Sunday, December 17, 2006

DAVID BROOKS: This Age of Anxiety

The Sidney Awards, named for Sidney Hook, are a nice way to honor the best magazine essays of the year and to pass along a few nutritious holiday reading recommendations. But if you spend a few weeks poring over the highlights from a year’s worth of magazines, you also get a window on the spirit of the times.

And 2006, let it be said, felt to many like the year of losing ground. There was a general sense that the forces of moderation in the Middle East were losing ground to the forces of radical Shiism. (The folks at Time are crazy if they don’t name Nasrallah, Ahmadinejad and Sadr People of the Year.)

There was also a sense that we were losing ground in Iraq. One of the best magazine writers on that story, George Packer of The New Yorker, tended to profile American dissidents who were trying to change the way we fight that war.

In an April essay, “The Lesson of Tal Afar,” Packer followed Col. H. R. McMaster, who argued that the Iraq war was as much a psychological and anthropological problem as a military and political one. Then, in December, his “Knowing the Enemy” appeared, about freethinkers in the Pentagon and elsewhere who were studying how Hezbollah and the Iraqi insurgents create narratives that demoralize their enemies, energize believers and create a sense of historical momentum.

One gets the feeling from his articles that America’s enemies are playing a different game. They’re waging an open-source campaign for cultural symbols, while we’re oblivious to anything we can’t drive over or kill.

The next great source of anxiety in 2006 was economic. The most influential article on this subject was Alan Blinder’s essay “Offshoring: The Next Industrial Revolution” in Foreign Affairs. Blinder undermined many moderate Democrats’ faith in free trade by arguing the negative effects of globalization will be much broader than previously thought. It’s not just the unskilled who will lose jobs, but also people who provide “impersonal services” that can be delivered over the Internet: radiologists, accountants, even college professors.

Two or three times more Americans work at these sorts of jobs, Blinder observed, than work at manufacturing jobs.

Then there was a series of articles propelled by parental anxiety. In The Atlantic, Caitlin Flanagan wrote “Are You There God? It’s Me, Monica,” a sharp look at the way fellatio is supposedly becoming a casual element in teenage friendships.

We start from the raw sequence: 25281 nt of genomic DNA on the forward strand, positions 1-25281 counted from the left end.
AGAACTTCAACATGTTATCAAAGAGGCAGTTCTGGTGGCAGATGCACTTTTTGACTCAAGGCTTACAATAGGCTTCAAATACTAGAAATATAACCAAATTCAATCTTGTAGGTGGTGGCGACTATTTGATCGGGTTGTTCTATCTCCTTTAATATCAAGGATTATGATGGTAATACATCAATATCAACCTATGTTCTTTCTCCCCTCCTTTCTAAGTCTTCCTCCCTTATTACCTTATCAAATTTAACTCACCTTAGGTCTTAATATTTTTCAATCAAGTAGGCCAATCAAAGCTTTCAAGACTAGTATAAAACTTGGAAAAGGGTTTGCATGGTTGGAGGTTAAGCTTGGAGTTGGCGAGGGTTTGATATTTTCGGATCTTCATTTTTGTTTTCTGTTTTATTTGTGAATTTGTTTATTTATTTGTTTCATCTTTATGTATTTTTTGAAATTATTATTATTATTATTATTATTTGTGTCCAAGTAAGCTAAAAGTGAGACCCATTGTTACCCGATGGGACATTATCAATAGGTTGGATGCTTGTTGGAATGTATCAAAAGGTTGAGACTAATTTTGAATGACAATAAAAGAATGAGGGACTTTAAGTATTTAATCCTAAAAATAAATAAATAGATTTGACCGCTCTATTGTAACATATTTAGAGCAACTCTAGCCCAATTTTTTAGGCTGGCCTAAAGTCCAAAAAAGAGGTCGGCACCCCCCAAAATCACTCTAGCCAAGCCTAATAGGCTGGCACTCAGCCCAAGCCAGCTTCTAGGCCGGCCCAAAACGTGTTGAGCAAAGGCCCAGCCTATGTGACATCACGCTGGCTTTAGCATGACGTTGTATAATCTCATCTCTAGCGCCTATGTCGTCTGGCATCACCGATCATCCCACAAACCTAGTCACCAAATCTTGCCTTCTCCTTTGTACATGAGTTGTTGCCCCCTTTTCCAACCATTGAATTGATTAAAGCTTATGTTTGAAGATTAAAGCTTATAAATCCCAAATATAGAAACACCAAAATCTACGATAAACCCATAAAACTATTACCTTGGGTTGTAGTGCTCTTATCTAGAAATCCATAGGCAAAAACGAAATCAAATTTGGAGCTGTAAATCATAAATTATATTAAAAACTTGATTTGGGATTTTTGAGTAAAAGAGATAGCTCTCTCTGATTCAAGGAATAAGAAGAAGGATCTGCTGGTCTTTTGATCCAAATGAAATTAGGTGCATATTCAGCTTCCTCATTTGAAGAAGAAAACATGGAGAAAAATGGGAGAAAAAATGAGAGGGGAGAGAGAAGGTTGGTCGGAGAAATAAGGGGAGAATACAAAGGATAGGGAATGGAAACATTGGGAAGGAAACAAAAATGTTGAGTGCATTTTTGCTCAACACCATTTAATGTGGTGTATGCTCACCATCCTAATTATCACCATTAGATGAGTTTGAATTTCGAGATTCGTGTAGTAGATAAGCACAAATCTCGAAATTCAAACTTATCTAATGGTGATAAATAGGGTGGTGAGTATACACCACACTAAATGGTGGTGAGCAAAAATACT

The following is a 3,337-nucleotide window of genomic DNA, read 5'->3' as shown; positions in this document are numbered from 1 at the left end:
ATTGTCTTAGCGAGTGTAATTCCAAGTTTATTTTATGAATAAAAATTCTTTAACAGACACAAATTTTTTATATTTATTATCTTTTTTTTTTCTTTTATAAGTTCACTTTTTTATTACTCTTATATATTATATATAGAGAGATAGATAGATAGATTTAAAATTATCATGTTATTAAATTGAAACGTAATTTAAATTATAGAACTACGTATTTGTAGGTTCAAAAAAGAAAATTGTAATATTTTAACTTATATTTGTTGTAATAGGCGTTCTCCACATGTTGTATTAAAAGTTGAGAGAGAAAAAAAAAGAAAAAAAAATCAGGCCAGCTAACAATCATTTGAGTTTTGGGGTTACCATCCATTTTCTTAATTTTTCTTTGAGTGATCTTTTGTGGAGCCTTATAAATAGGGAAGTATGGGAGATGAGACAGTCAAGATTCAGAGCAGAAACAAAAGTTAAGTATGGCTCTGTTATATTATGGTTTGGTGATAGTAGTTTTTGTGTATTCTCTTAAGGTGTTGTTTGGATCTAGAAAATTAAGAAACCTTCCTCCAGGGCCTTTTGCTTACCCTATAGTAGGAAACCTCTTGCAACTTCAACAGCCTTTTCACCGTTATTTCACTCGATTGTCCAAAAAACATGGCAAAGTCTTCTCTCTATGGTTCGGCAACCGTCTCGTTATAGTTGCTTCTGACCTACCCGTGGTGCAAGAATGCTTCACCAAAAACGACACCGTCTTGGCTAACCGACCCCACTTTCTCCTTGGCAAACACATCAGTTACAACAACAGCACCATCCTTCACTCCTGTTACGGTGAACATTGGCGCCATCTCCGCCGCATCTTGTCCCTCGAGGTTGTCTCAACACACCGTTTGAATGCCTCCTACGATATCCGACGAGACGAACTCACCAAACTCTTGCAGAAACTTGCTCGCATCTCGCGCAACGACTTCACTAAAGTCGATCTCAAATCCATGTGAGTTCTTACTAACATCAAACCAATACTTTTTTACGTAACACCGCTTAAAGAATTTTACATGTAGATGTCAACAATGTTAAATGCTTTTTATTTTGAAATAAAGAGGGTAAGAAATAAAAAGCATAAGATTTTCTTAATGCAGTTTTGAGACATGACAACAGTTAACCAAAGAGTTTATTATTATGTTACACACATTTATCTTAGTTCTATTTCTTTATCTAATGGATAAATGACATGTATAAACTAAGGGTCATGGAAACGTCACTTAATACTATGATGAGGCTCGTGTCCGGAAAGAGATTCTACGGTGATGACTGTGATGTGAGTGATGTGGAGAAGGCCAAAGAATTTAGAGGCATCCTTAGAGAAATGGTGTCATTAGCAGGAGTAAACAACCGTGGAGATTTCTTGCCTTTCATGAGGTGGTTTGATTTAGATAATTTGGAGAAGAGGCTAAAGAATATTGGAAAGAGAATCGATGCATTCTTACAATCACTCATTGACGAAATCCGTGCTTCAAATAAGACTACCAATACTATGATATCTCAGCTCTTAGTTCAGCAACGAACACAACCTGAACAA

“I’m not, however, terrified by the oral-sex craze,” Flanagan wrote. “If I were to learn that my children had engaged in oral sex — outside a romantic relationship, and as young adolescents — I would be sad. But I wouldn’t think that they had been damaged by the experience; I wouldn’t think I had failed catastrophically as a mother, or that they would need therapy. Because I don’t have daughters, I have sons.”

Political writers offered policy prescriptions to parents who were falling behind. Karen Kornbluh wrote “Families Valued,” in Democracy: A Journal of Ideas, on ways Democrats could make life easier for busy “juggler families.” Yuval Levin had a parallel essay called “Putting Parents First” in The Weekly Standard, urging Republicans to face up to the tensions between free market dynamism and healthy family stability.

Finally, there was the sense the forces of decency were losing ground to primordial ugliness, especially anti-Semitism. John Mearsheimer and Stephen Walt wrote a fevered essay on the power of the Israel Lobby, which cleared ground for a million anti-Semitic rants. Jimmy Carter has just published a book intended to make Israelis look like racists.

I’m not sure the classic essay on this latest recrudescence has been written, but Anne Applebaum had a useful piece in Slate called “Holocaust Denial Is No Joke,” and Adam Garfinkle has a comprehensive look at “The Madness of Jewcentricity” in The American Interest.

It all adds up to quite a gloomy — though well-crafted — collection of essays, culminating in a National Journal piece by Paul Starobin called “Beyond Hegemony” on life in an age of declining American power.

I have to say, I’m as pessimistic about the Middle East as the next guy, but most of this broader existential gloom about America is absurd. The U.S. is in extraordinarily strong shape economically and socially. And whatever their short-term strengths, the Sadrs of the world simply do not have a social model that large numbers of people will want to live under.

Buck up, but stay informed.

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